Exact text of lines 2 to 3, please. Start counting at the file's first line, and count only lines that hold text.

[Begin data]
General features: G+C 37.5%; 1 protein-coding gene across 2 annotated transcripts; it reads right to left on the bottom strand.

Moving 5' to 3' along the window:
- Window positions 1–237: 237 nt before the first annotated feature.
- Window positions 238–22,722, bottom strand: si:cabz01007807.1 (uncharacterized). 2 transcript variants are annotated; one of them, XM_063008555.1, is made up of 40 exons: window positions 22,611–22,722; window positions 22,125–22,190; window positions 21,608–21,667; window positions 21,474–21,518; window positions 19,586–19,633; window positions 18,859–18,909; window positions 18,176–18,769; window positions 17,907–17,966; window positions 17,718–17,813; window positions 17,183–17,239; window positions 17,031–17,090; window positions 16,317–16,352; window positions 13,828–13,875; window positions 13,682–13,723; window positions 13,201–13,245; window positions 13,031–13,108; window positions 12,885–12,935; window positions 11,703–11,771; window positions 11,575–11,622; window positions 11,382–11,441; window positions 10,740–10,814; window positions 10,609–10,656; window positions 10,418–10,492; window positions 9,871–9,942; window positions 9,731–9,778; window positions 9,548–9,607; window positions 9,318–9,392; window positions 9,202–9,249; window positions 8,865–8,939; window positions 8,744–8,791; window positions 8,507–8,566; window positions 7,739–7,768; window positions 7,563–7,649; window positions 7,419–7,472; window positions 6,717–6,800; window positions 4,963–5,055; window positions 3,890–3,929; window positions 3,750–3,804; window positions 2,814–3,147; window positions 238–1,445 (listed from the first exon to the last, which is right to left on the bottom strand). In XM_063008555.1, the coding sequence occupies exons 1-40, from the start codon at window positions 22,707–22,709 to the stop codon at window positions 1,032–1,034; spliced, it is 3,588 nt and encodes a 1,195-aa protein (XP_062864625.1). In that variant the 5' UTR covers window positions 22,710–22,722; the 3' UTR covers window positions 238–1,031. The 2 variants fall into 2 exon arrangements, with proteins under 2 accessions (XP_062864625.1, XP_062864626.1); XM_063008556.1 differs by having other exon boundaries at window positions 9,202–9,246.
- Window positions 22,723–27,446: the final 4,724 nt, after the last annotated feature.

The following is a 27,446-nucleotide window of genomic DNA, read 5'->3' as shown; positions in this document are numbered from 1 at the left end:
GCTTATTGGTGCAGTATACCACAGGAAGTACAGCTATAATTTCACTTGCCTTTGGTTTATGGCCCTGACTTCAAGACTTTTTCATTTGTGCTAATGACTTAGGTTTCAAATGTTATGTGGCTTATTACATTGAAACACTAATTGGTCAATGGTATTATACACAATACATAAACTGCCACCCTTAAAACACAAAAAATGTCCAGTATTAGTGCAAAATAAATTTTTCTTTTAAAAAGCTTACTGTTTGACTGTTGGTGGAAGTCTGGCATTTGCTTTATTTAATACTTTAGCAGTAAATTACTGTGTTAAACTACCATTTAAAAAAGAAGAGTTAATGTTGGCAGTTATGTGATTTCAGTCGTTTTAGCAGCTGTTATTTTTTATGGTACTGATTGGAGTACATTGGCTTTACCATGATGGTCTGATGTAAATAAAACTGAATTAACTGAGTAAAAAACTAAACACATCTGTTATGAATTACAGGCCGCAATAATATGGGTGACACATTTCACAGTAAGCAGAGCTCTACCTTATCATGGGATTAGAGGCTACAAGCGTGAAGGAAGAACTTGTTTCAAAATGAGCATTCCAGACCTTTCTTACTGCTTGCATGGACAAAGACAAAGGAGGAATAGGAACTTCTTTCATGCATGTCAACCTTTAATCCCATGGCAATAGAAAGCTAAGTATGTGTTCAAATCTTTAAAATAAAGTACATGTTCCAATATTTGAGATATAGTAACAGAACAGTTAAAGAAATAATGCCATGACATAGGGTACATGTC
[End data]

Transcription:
Moving 5' to 3' along the window:
- Window positions 1–237: 237 nt before the first annotated feature.